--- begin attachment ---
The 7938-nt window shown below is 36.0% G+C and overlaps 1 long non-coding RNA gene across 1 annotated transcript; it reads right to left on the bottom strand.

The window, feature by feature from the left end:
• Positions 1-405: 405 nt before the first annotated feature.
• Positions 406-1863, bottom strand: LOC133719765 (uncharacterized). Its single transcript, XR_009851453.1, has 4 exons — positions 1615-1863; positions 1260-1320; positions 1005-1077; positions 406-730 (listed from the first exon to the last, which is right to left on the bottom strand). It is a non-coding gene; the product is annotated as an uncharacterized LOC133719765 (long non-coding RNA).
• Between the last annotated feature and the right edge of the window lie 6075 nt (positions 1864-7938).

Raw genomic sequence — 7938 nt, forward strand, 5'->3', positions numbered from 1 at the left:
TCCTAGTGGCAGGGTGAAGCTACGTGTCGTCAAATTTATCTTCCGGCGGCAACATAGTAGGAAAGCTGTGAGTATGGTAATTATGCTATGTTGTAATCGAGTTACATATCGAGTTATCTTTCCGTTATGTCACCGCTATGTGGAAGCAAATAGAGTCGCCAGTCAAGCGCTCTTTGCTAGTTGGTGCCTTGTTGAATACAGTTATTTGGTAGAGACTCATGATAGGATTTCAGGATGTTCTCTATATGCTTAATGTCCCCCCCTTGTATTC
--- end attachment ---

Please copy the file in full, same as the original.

The 7938-nt window shown below is 36.0% G+C and overlaps 1 long non-coding RNA gene across 1 annotated transcript; it reads right to left on the bottom strand.

The window, feature by feature from the left end:
• Positions 1-405: 405 nt before the first annotated feature.
• Positions 406-1863, bottom strand: LOC133719765 (uncharacterized). Its single transcript, XR_009851453.1, has 4 exons — positions 1615-1863; positions 1260-1320; positions 1005-1077; positions 406-730 (listed from the first exon to the last, which is right to left on the bottom strand). It is a non-coding gene; the product is annotated as an uncharacterized LOC133719765 (long non-coding RNA).
• Between the last annotated feature and the right edge of the window lie 6075 nt (positions 1864-7938).

Raw genomic sequence — 7938 nt, forward strand, 5'->3', positions numbered from 1 at the left:
TCCTAGTGGCAGGGTGAAGCTACGTGTCGTCAAATTTATCTTCCGGCGGCAACATAGTAGGAAAGCTGTGAGTATGGTAATTATGCTATGTTGTAATCGAGTTACATATCGAGTTATCTTTCCGTTATGTCACCGCTATGTGGAAGCAAATAGAGTCGCCAGTCAAGCGCTCTTTGCTAGTTGGTGCCTTGTTGAATACAGTTATTTGGTAGAGACTCATGATAGGATTTCAGGATGTTCTCTATATGCTTAATGTCCCCCCCTTGTATTC